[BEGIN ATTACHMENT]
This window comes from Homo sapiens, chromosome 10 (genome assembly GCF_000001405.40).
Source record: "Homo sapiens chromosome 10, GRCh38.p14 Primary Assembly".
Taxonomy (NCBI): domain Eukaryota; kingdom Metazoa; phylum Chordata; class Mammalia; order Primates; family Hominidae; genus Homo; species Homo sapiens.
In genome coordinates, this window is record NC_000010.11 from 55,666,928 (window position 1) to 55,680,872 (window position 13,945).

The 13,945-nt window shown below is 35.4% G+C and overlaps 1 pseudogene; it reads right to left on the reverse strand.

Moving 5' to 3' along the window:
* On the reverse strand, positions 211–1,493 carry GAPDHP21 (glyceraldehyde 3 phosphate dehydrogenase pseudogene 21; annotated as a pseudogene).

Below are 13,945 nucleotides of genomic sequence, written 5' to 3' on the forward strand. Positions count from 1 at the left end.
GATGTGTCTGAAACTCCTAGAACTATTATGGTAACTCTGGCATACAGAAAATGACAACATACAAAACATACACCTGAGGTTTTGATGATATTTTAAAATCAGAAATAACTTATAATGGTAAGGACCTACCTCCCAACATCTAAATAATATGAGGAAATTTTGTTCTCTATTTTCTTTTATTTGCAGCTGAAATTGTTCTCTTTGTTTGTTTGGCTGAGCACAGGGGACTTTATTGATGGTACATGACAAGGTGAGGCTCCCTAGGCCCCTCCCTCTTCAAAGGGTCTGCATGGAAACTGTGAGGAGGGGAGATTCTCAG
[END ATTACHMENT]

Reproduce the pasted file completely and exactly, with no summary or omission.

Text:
This window comes from Homo sapiens, chromosome 10 (genome assembly GCF_000001405.40).
Source record: "Homo sapiens chromosome 10, GRCh38.p14 Primary Assembly".
Taxonomy (NCBI): domain Eukaryota; kingdom Metazoa; phylum Chordata; class Mammalia; order Primates; family Hominidae; genus Homo; species Homo sapiens.
In genome coordinates, this window is record NC_000010.11 from 55,666,928 (window position 1) to 55,680,872 (window position 13,945).

The 13,945-nt window shown below is 35.4% G+C and overlaps 1 pseudogene; it reads right to left on the reverse strand.

Moving 5' to 3' along the window:
* On the reverse strand, positions 211–1,493 carry GAPDHP21 (glyceraldehyde 3 phosphate dehydrogenase pseudogene 21; annotated as a pseudogene).

Below are 13,945 nucleotides of genomic sequence, written 5' to 3' on the forward strand. Positions count from 1 at the left end.
GATGTGTCTGAAACTCCTAGAACTATTATGGTAACTCTGGCATACAGAAAATGACAACATACAAAACATACACCTGAGGTTTTGATGATATTTTAAAATCAGAAATAACTTATAATGGTAAGGACCTACCTCCCAACATCTAAATAATATGAGGAAATTTTGTTCTCTATTTTCTTTTATTTGCAGCTGAAATTGTTCTCTTTGTTTGTTTGGCTGAGCACAGGGGACTTTATTGATGGTACATGACAAGGTGAGGCTCCCTAGGCCCCTCCCTCTTCAAAGGGTCTGCATGGAAACTGTGAGGAGGGGAGATTCTCAG